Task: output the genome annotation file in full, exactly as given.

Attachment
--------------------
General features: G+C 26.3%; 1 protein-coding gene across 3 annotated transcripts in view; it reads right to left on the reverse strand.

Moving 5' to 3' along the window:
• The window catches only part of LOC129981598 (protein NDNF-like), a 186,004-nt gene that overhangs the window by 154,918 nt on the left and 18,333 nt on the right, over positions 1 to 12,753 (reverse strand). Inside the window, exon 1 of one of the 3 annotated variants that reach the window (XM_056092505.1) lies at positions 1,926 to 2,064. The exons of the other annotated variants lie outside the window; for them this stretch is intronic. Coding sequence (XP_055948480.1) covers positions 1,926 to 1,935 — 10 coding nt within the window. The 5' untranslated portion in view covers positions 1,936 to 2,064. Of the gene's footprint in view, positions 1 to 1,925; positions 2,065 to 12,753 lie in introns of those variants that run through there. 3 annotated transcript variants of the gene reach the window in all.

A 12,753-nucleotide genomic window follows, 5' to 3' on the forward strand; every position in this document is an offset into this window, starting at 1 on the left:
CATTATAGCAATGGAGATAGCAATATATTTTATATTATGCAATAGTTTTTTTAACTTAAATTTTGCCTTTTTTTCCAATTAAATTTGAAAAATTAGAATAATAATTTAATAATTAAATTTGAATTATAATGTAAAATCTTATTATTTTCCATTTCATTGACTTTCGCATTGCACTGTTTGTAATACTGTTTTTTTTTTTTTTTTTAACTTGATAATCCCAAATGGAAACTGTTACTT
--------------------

General features: G+C 26.3%; 1 protein-coding gene across 3 annotated transcripts in view; it reads right to left on the reverse strand.

Moving 5' to 3' along the window:
• The window catches only part of LOC129981598 (protein NDNF-like), a 186,004-nt gene that overhangs the window by 154,918 nt on the left and 18,333 nt on the right, over positions 1 to 12,753 (reverse strand). Inside the window, exon 1 of one of the 3 annotated variants that reach the window (XM_056092505.1) lies at positions 1,926 to 2,064. The exons of the other annotated variants lie outside the window; for them this stretch is intronic. Coding sequence (XP_055948480.1) covers positions 1,926 to 1,935 — 10 coding nt within the window. The 5' untranslated portion in view covers positions 1,936 to 2,064. Of the gene's footprint in view, positions 1 to 1,925; positions 2,065 to 12,753 lie in introns of those variants that run through there. 3 annotated transcript variants of the gene reach the window in all.

A 12,753-nucleotide genomic window follows, 5' to 3' on the forward strand; every position in this document is an offset into this window, starting at 1 on the left:
CATTATAGCAATGGAGATAGCAATATATTTTATATTATGCAATAGTTTTTTTAACTTAAATTTTGCCTTTTTTTCCAATTAAATTTGAAAAATTAGAATAATAATTTAATAATTAAATTTGAATTATAATGTAAAATCTTATTATTTTCCATTTCATTGACTTTCGCATTGCACTGTTTGTAATACTGTTTTTTTTTTTTTTTTTAACTTGATAATCCCAAATGGAAACTGTTACTT